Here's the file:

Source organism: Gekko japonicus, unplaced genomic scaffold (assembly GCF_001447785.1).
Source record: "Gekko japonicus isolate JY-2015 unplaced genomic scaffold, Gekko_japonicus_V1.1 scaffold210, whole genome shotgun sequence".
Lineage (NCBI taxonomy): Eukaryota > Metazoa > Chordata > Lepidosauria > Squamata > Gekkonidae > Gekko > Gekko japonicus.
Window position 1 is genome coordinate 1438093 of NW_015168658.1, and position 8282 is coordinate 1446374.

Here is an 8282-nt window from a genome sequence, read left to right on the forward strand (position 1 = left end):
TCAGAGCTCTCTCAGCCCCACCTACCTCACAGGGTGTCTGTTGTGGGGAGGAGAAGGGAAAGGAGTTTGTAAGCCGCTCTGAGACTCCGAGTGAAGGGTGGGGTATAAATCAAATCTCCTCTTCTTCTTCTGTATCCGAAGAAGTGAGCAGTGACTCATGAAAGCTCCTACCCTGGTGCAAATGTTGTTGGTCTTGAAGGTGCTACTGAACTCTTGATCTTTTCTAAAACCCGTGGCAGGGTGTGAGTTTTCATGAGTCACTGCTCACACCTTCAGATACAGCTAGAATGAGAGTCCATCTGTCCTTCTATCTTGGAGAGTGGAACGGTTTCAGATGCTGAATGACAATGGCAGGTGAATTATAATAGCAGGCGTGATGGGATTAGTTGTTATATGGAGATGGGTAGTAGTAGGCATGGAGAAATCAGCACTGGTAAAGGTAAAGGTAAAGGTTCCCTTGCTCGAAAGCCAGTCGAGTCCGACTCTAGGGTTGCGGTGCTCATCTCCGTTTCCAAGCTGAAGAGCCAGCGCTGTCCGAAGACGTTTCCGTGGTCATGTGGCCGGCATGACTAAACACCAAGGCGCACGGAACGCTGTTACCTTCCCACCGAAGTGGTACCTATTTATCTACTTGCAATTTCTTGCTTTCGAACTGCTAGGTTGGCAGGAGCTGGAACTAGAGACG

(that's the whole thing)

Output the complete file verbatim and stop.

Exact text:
Source organism: Gekko japonicus, unplaced genomic scaffold (assembly GCF_001447785.1).
Source record: "Gekko japonicus isolate JY-2015 unplaced genomic scaffold, Gekko_japonicus_V1.1 scaffold210, whole genome shotgun sequence".
Lineage (NCBI taxonomy): Eukaryota > Metazoa > Chordata > Lepidosauria > Squamata > Gekkonidae > Gekko > Gekko japonicus.
Window position 1 is genome coordinate 1438093 of NW_015168658.1, and position 8282 is coordinate 1446374.

Here is an 8282-nt window from a genome sequence, read left to right on the forward strand (position 1 = left end):
TCAGAGCTCTCTCAGCCCCACCTACCTCACAGGGTGTCTGTTGTGGGGAGGAGAAGGGAAAGGAGTTTGTAAGCCGCTCTGAGACTCCGAGTGAAGGGTGGGGTATAAATCAAATCTCCTCTTCTTCTTCTGTATCCGAAGAAGTGAGCAGTGACTCATGAAAGCTCCTACCCTGGTGCAAATGTTGTTGGTCTTGAAGGTGCTACTGAACTCTTGATCTTTTCTAAAACCCGTGGCAGGGTGTGAGTTTTCATGAGTCACTGCTCACACCTTCAGATACAGCTAGAATGAGAGTCCATCTGTCCTTCTATCTTGGAGAGTGGAACGGTTTCAGATGCTGAATGACAATGGCAGGTGAATTATAATAGCAGGCGTGATGGGATTAGTTGTTATATGGAGATGGGTAGTAGTAGGCATGGAGAAATCAGCACTGGTAAAGGTAAAGGTAAAGGTTCCCTTGCTCGAAAGCCAGTCGAGTCCGACTCTAGGGTTGCGGTGCTCATCTCCGTTTCCAAGCTGAAGAGCCAGCGCTGTCCGAAGACGTTTCCGTGGTCATGTGGCCGGCATGACTAAACACCAAGGCGCACGGAACGCTGTTACCTTCCCACCGAAGTGGTACCTATTTATCTACTTGCAATTTCTTGCTTTCGAACTGCTAGGTTGGCAGGAGCTGGAACTAGAGACG